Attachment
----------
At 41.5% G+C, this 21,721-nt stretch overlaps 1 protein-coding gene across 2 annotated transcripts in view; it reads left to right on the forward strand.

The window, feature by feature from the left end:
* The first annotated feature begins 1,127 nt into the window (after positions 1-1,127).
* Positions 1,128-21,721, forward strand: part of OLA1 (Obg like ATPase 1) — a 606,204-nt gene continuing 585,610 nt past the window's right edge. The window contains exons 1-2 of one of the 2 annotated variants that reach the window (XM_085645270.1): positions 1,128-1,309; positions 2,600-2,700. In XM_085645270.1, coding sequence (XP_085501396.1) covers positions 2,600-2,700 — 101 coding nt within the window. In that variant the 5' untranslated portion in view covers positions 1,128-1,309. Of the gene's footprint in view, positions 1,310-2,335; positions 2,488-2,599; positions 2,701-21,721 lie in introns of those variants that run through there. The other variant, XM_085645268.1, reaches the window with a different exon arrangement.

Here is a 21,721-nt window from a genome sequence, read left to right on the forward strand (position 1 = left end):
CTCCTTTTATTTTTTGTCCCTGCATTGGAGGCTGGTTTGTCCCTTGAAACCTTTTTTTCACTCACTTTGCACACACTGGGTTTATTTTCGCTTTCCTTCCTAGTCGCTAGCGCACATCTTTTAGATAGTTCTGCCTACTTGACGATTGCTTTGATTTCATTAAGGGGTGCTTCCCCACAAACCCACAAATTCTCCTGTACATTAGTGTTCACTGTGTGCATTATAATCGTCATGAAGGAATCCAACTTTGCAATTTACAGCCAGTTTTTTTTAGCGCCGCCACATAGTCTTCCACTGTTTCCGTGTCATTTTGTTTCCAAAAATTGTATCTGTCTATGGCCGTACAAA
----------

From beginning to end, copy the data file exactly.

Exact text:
At 41.5% G+C, this 21,721-nt stretch overlaps 1 protein-coding gene across 2 annotated transcripts in view; it reads left to right on the forward strand.

The window, feature by feature from the left end:
* The first annotated feature begins 1,127 nt into the window (after positions 1-1,127).
* Positions 1,128-21,721, forward strand: part of OLA1 (Obg like ATPase 1) — a 606,204-nt gene continuing 585,610 nt past the window's right edge. The window contains exons 1-2 of one of the 2 annotated variants that reach the window (XM_085645270.1): positions 1,128-1,309; positions 2,600-2,700. In XM_085645270.1, coding sequence (XP_085501396.1) covers positions 2,600-2,700 — 101 coding nt within the window. In that variant the 5' untranslated portion in view covers positions 1,128-1,309. Of the gene's footprint in view, positions 1,310-2,335; positions 2,488-2,599; positions 2,701-21,721 lie in introns of those variants that run through there. The other variant, XM_085645268.1, reaches the window with a different exon arrangement.

Here is a 21,721-nt window from a genome sequence, read left to right on the forward strand (position 1 = left end):
CTCCTTTTATTTTTTGTCCCTGCATTGGAGGCTGGTTTGTCCCTTGAAACCTTTTTTTCACTCACTTTGCACACACTGGGTTTATTTTCGCTTTCCTTCCTAGTCGCTAGCGCACATCTTTTAGATAGTTCTGCCTACTTGACGATTGCTTTGATTTCATTAAGGGGTGCTTCCCCACAAACCCACAAATTCTCCTGTACATTAGTGTTCACTGTGTGCATTATAATCGTCATGAAGGAATCCAACTTTGCAATTTACAGCCAGTTTTTTTTAGCGCCGCCACATAGTCTTCCACTGTTTCCGTGTCATTTTGTTTCCAAAAATTGTATCTGTCTATGGCCGTACAAA